Beginning with yesterday’s daf and continuing on today’s, we have an opportunity to revisit one of the starkest examples of the Oral Torah veering away from the literal word of the Written Torah: lex talionis. This ancient “law of exact retaliation” holds that justice is served when the crime visited on a victim is inflicted on the perpetrator. Exodus 21:24, Leviticus 24:20 and Deuteronomy 19:21 all declare that one shall take “an eye for an eye.”
The problems here are numerous and even from an early point in Jewish legal discussions this phrase was reinterpreted to mean that payment (not like injury) is demanded for injury. Today’s daf includes several early rabbinic statements on this, including the following:
Rabbi Shimon ben Yohai says, “an eye for an eye” means monetary restitution. You say it means monetary restitution, or rather an actual eye? There may be a case of a blind person who blinded another, one with a severed limb who severed another’s limb, one who is lame who lamed another; how would I fulfill “an eye for an eye” in these cases? The Torah says, “There will be one law for you” (Leviticus 24:22) — meaning the law shall be equal for all of you!
Rabbi Shimon ben Yohai argues that it is not always possible to enact the rule of “eye for an eye” literally: The person who took out the original eye might not have one to lose. Instead, justice is best served if the perpetrator pays for the injury.
Notably, this argument relies on logic rather than textual proof. There are other arguments on today’s daf that use textual technicalities to arrive at the same conclusion. In all cases, the gap between the verse’s literal meaning and the derived halakhah remains noticeable.
Rav Mordechai Breuer, a German-Israeli rabbi, proposed a solution to this discrepancy. He argued that one who damages another’s eye causes two harms: inflicting a bodily injury and reducing the injured person’s ability to work. The first issue cannot be redressed with payment, and therefore the appropriate punishment is to inflict similar damage. But if this is the agreed-upon punishment, the injured party doesn’t receive any compensation for the money they lost as a result of the injury. If, however, the injured party receives compensation, the injurer hasn’t been appropriately punished for the injury. Yet both punishments together would be too much: Not only would the injurer now have a bodily injury, but s/he would have to suffer the double monetary loss of impaired ability to work and having to pay out compensation. This would be beyond “the strict law,” inflicting more harm on the injurer than the injurer him or herself inflicted.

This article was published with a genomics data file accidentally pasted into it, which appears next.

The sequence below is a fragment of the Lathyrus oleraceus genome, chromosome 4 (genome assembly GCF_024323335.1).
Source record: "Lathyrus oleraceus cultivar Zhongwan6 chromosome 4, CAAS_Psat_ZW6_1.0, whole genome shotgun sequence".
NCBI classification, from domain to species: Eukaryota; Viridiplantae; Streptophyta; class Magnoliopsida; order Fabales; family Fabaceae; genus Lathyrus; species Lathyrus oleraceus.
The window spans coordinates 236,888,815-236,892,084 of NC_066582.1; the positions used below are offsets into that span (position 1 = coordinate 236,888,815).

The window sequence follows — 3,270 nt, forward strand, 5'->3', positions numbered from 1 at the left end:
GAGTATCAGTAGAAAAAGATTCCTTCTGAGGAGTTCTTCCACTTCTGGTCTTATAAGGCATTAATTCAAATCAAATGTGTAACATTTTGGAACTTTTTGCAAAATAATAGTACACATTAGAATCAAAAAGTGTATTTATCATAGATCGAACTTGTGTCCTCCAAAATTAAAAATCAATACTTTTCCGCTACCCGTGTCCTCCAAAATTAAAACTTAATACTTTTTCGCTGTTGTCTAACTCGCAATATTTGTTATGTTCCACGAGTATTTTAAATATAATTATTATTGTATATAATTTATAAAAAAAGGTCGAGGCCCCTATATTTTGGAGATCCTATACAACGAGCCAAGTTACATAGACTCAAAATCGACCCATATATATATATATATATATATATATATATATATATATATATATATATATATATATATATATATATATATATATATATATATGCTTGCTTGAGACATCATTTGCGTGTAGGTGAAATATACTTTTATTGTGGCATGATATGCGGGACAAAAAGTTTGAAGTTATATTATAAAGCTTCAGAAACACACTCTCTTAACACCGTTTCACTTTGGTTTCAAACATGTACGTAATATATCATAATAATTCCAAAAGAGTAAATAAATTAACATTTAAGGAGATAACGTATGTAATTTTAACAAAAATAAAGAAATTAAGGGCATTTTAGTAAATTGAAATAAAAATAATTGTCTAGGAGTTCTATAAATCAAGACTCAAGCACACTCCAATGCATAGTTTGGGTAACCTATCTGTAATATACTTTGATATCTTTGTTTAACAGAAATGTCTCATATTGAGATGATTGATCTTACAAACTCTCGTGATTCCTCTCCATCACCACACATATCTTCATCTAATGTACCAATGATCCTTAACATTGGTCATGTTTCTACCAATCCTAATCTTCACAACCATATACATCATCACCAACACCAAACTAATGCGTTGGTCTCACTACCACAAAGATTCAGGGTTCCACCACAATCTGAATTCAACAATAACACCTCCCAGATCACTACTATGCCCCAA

Thus, according to Rav Breuer, the rabbis decide in favor of redressing the injured party rather than punishing strictly the injurer. The discrepancy between the Written and the Oral Torah, then, is not merely a matter of interpretation, but of how to justly administer the laws in a practical way.
So why, then, does the Torah use the language of “an eye for an eye” rather than something like “an eye for money”? Rav Breuer explains: “Even though the law of ‘an eye for an eye’ can’t be put into practice, the Torah didn’t turn away from teaching it. For if the Torah had only the law as it is practiced—that an injurer must compensate the injured for damage—we would think that the law of injuring another is like one who injures another’s property. And just as one who sets another’s crop on fire fixes all the damage when s/he pays the value of the crop, so would we understand one who blinds another: It is enough to pay for the value of the eye, and thus any sin is corrected. Therefore, the Torah wrote, ‘an eye for an eye,’ thereby expressing the punishment that the injurer ‘deserves’ for causing another a blemish. And even though this punishment cannot be enforced by an earthly court, the injurer will still stand before a heavenly court. Heaven will exact retribution as long as the injured cries out about the violence done to him/her. And this is what the Sages said in the Mishnah: ‘Even though one has given [payment for damage], s/he is not forgiven until s/he requests [forgiveness].’”
The rabbis, who had to balance different concerns and make practical decisions with regard to the law, could not perfectly interpret or even enact this law as presented in the Torah. But the Torah can present an ideal that can only be approximated by humans. Armed with both versions — the ideal and the practical — the rabbis must struggle to find the best way to justly apply law in an imperfect world.
Read all of Bava Kamma 84 on Sefaria.